John Winslow was the great grand-son of Edward Winslow, who had come over on the Mayflower and was to become the governor of the Plymouth Colony.1 John's family (his father was Isaac Winslow) lived at Marshfield, Massachusetts. As a young man, John cast about and held a "few minor positions" presumably of the governmental variety; but John, however, was to find his niche in the provincial army. With the outbreak of the War of the Austrian Succession, 1740-1748, he was a "Captain of the provincials" in the expedition against Cuba. How this ended up and where Winslow was to find himself next: I do not know.2
After the war ended in 1748, Winslow was back at Boston. The Winslow family connections were to lead Governor Shirley to recommend Winslow for an appointment as a commissioned officer in the regular British army; quite a step up for a "colonial." From the DCB we see that Winslow was, thereafter, to spend time at Annapolis Royal as a member of the "Fighting Fortieth"; this was prior to 1751. In 1751, he went off active duty, and, taking half pay, returned to Massachusetts to assist Governor Shirley in the administration of the governor's properties. It was during this time, too, that Winslow represented Marshfield in the Massachusetts legislature (General Court) from 1752-53.
In 1754, to again quote the DCB, Winslow "was promoted major-general of militia [sic] by Shirley and chosen to command a force of 800 men which was sent to the Kennebec ..." Thus it was, at Kennebec (a river in present day State of Maine), in response to the rumour that the French were about to seize the carrying place between the Chaudiere and the Kennebec3, that Winslow saw to the building of two forts at places which we know today as Augusta and Winslow, Maine.
The success of the Kennebec Expedition was to add considerably to Winslow's reputation; and, soon thereafter, Governor Shirley was to confide in him that he was pushing his fellow colonial governors to be more active in dealing with the French who were insisting they owed lands in the Ohio Valley and at the Isthmus of Chignecto. "These French need to be pushed back with some military might." Shirley was looking forward to a meeting with his fellow governors and thought he might be in a better position to convince them of an attack plan, if, he, with Winslow's help, could put a Massachusetts' army together before he went off to meet with them. The governors were to meet early in the spring of 1755, so, through the winter, Winslow was charged by Shirley to form an army of New Englanders, to get them outfitted and drilled, and ready for service. During the early part of 1755, Winslow was to muster some 2,000 men at Boston; a feat, incidently, which paid tribute to Winslow's popularity with the ordinary man. They were standing by, when, on April 14th, Shirley met with his fellow governors (Dinwiddle of Virginia; Dobbs, North Carolina; Morris, Pennsylvania; Sharpe, Maryland; and Delancy, New York) at Alexandria on the Potomac (known in history as the Council of Alexandria). In the result there was a resolution to attack the French -- notwithstanding that the two countries were at peace -- at four points, all at once: the English general, Braddock and his regulars, who were then in America, were to attack Fort Duquesne (Pittsburgh); Governor Shirley, Fort Niagara; Colonel William Johnson, Crown Point; and Colonel Robert Monckton, Acadia.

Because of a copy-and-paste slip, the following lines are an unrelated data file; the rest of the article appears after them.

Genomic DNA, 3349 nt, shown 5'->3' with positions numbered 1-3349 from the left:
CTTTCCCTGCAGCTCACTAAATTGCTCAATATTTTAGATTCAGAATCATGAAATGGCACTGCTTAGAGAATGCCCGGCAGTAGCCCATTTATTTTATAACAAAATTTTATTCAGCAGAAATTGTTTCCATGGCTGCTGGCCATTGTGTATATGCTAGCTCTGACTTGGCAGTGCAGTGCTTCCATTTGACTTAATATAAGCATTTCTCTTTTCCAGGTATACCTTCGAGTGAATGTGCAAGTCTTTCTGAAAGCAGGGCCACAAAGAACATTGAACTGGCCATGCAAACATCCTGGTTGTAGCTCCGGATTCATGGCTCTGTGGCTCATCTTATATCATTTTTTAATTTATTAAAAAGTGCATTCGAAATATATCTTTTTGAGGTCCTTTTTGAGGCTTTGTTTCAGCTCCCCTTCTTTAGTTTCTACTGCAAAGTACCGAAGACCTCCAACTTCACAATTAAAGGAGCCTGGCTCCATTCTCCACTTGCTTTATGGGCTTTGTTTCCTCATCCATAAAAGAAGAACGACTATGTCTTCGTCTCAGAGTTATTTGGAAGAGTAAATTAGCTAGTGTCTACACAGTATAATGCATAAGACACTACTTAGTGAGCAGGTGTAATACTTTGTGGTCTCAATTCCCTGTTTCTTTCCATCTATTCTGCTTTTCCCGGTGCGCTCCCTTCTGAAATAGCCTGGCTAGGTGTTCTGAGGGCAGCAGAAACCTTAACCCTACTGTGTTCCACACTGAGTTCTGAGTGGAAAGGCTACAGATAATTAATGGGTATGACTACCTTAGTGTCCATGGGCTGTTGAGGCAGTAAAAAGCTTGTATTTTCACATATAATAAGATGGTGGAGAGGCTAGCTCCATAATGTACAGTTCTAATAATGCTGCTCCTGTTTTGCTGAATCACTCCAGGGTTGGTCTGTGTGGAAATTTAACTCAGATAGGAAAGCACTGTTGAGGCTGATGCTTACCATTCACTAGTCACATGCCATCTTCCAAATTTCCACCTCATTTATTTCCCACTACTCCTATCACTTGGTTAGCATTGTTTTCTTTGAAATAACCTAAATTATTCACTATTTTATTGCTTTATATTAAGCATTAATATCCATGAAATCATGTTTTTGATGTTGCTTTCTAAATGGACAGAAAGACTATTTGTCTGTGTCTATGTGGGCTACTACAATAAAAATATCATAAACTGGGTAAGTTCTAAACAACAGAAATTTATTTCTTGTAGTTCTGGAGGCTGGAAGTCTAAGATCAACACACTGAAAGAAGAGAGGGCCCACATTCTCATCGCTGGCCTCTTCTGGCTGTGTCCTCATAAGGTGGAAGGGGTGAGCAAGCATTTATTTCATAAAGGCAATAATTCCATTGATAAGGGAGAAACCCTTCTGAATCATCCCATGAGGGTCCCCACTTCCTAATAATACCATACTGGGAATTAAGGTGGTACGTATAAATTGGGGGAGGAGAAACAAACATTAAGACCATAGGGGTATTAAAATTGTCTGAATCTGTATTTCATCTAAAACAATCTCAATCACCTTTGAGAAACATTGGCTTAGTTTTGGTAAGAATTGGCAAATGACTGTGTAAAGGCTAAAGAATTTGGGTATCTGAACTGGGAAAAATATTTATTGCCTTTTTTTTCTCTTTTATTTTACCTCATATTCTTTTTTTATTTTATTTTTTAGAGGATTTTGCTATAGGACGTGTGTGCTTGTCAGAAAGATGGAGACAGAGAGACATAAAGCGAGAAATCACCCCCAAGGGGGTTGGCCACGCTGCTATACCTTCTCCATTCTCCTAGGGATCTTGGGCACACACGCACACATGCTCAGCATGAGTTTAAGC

To answer the question as to why the 29 year old Monckton was picked over the 52 year old Winslow to lead up the expedition to Acadia would require a study, a study into the relationship that England had with her colonies, and, in particular, the feelings of the upper class in old England -- of which the upper end of the English army mainly consisted -- towards the democratically inspired leaders of New England. Monckton, however, was not unfamiliar with Nova Scotia; and, indeed, was stationed at Nova Scotia since 1752, and in particular, was, for approximately a year (1752/1753), the commander of the English fort, Fort Lawrence, just opposite the objective, Fort Beausejour. Monckton, too, after all, though but 29, was an experienced regular army officer who had seen action in Europe at both Dettington (1743) and Fontenoy (1745). The appointment of Monckton to lead the New England force not only served the army mores of the time; but, also, the political ones, as Monckton, before coming out to Halifax in 1752, as a newly minted lieutenant-colonel, had occupied his "family seat" in parliament. So, it was, that Colonel Monckton was chosen to go to Acadia to lead a "provincial" force to attack Fort Beausejour. He was assisted in this endeavour by two officers, each in charge of a division of 1,000 men: Colonel George Scott, another regular army officer; and, of course, Colonel John Winslow.